Teaching to the Test

phd101008sI’m now (perhaps later than most) recognizing the problems caused by the practice of assessing education and basing teachers’ pay and promotions on standardized test performance by their students. I want educated people to be capable of solving a problem, of taking information and applying it, of seeking out solutions. Many current students, the products of 12 years of pre-college education in which their success is judged by their ability to provide the correct response to a standardized question, expect the same gauge of their knowledge to be applied in college (and perhaps in the rest of life).  There was a time when the question, “Do we need to know this for the test?” meant, “Do we need to understand this material and be capable of applying it?”  Now more often than not it means, “If we can repeat this phrase will we get an ‘A’?”phd120310s

Success in graduate school or in a job will come not through parroting information back to a mentor/supervisor, but through extending the available information to learn something new, to answer some new question, to solve an unanticipated problem.  I don’t now how to teach students to do this; all I can do is to encourage and reward those who make efforts in this direction.  Sure, there will be some questions on my exams that can be answered correctly with a memorized phrase, but there will also be many questions that require thought.  Let’s work to encourage thinking.

[I posted this after I was asked by students to hold a review session before the next exam, because even though I tell them that they need to know it all for the exam, they want me to tell them what they need to know (could I be any clearer?).  To attempt to address their request for clarity, I have created a web page that I will update every day with some of the questions that they should be able to answer if they understand the material from that day's class.  To me this feels way too much like teaching to the test, and in fact offers them nothing that they could not offer themselves if they thought about the class material.  We'll see how it goes.]

Behavior’s Relevance Acknowledged

Photos: D. Bishop, UCL and Kavli Institute, NTNU, CC-BY-SA-3.0 via Wikimedia Commons - I got he image from www.nobelprize.org

Photos: D. Bishop, UCL and Kavli Institute, NTNU, CC-BY-SA-3.0 via Wikimedia Commons – I got the image from www.nobelprize.org

The announcement today that O’Keefe, Moser, & Moser would share the 2014 Nobel Prize for Physiology or Medicine was great news for those of us who study behavior.  The work done by these scientists and their many students and collaborators has done much to elucidate how the brain determines and tracks our location in space.  Working together, the Place Cells of O’Keefe and the Grid Cells of Moser and Moser map our location onto a neural GPS system.  The image below provides a brief overview, as does this TED talk by Burgess.

Here I want to address a consequence of this announcement that might be lost on many: this Nobel Prize asserts the importance of behavioral studies.  The Place and Grid Cells could only have been discovered in studies of behaving animals; no amount of work at the biochemical, neurophysiological, or anatomical level alone could have told us anything about the function of these cells.  Behavioral research is messy: lots of variability, many factors to control, the vagaries of living, behaving animals with which to deal.  Scientists who conduct behavioral research are often doing the hardest part of the job of determining how the brain works.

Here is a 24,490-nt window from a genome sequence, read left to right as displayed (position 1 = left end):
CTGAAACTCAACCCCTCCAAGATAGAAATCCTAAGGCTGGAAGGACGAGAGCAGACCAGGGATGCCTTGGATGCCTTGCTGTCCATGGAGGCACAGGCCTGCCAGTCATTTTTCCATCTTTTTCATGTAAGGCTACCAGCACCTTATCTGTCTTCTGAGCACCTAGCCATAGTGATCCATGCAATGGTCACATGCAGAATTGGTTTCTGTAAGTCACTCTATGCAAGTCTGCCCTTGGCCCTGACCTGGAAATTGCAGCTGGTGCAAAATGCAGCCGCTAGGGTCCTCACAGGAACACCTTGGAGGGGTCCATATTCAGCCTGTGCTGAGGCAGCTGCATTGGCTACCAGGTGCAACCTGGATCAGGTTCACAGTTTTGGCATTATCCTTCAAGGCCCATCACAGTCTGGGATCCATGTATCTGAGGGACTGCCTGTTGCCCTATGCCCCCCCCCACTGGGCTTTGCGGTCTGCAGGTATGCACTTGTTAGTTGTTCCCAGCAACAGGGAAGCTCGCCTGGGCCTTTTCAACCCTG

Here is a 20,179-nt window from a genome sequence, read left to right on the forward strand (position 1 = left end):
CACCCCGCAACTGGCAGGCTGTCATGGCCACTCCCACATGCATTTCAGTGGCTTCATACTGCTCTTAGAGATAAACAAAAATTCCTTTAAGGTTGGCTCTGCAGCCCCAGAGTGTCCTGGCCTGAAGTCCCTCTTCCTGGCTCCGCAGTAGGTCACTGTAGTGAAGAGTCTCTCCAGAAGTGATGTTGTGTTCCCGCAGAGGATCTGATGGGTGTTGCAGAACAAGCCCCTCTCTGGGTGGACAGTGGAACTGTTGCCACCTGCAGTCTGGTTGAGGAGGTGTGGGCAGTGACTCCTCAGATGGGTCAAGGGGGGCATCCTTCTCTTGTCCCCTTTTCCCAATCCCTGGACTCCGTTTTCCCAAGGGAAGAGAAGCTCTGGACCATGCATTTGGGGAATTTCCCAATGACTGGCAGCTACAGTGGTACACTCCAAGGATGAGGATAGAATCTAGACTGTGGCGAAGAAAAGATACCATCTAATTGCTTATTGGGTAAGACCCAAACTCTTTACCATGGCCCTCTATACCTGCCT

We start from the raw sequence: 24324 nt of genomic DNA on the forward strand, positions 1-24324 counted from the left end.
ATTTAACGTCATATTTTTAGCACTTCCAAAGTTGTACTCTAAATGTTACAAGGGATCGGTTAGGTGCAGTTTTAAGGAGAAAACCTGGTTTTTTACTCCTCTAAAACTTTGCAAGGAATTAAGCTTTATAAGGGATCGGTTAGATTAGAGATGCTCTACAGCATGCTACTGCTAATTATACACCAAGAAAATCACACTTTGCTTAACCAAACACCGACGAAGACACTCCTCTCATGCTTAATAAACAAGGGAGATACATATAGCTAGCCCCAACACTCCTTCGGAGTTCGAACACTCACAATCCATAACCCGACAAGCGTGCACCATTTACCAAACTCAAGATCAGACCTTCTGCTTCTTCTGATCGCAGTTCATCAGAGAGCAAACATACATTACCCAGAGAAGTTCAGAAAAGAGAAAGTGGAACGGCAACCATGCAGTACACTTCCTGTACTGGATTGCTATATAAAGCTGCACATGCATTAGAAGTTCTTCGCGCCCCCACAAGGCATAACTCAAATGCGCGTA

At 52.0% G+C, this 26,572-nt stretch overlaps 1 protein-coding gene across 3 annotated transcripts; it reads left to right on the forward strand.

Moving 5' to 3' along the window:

from www.nobelprize.org

from www.nobelprize.org

Despite this, behavioral work is often undervalued.  In 1990 (or so) the Society for Neuroscience hosted a gathering at its annual meeting at which the topic was “Is there a place for behavior in neuroscience?” [Note that I no longer have programs from that meeting and I cannot find them online, so I am reconstructing the title and the year of this event from memory.  Please email me at wjwilsonATalbion.edu if you can provide the details.] This was seriously discussed, and there were people present who argued that neuroscience no longer needed behavioral studies.  Neuroscience as a discipline had originated at the boundary (or perhaps at the overlap) between psychology and biology, but by 1993 behavioral studies were in the minority at the meeting, with many papers and posters devoted to biochemistry, physiology, anatomy, genetics… all important, but all reductionist to the point that they cannot explain behavioral phenomena without additional studies at the level of behavior.  The decision by the Nobel Assembly to recognize the work by O’Keefe, Moser, & Moser reinforces the importance of behavioral work.

Many young behavioral neuroscientists, concerned about the need to publish several papers in order to get tenure, leave behavior in favor of physiology or anatomy because those studies are easier and publications can come faster.  Perhaps this Nobel Prize announcement will convince some to maintain at least an aspect of their research program squarely focused on behavior.  After all, the need to behave in response to environmental cues is probably the reason we have a nervous system in the first place.


Dick Thompson – In Memoriam


Dick Thompson with his granddaughter (I think) at the 2005 Pavlovian Society meeting in Anaheim.



Thompson with Elizabeth Loftus at the 2005 Pavlovian Society meeting in Anaheim, CA.

Behavioral Neuroscience lost a giant last week; Dick Thompson died at home in California just before the 2014 meeting of the Pavlovian Society was getting underway in Seattle. It is safe to say that few scientists over the course of the past 60 years have had an impact on research into the neural mechanisms of learning and memory matching that of Dick.  Rather than recounting his scientific contributions here, sweeping and significant as they are, I prefer to focus on his human side — in particular how he touched me and my students.


At the 2011 Pavlovian Society meeting in Minneapolis. Amanda Blaker, Charisa Giddings, Thompson, me.


With Albion neuroscience students at the 2004 Society for Neuroscience meeting in San Diego.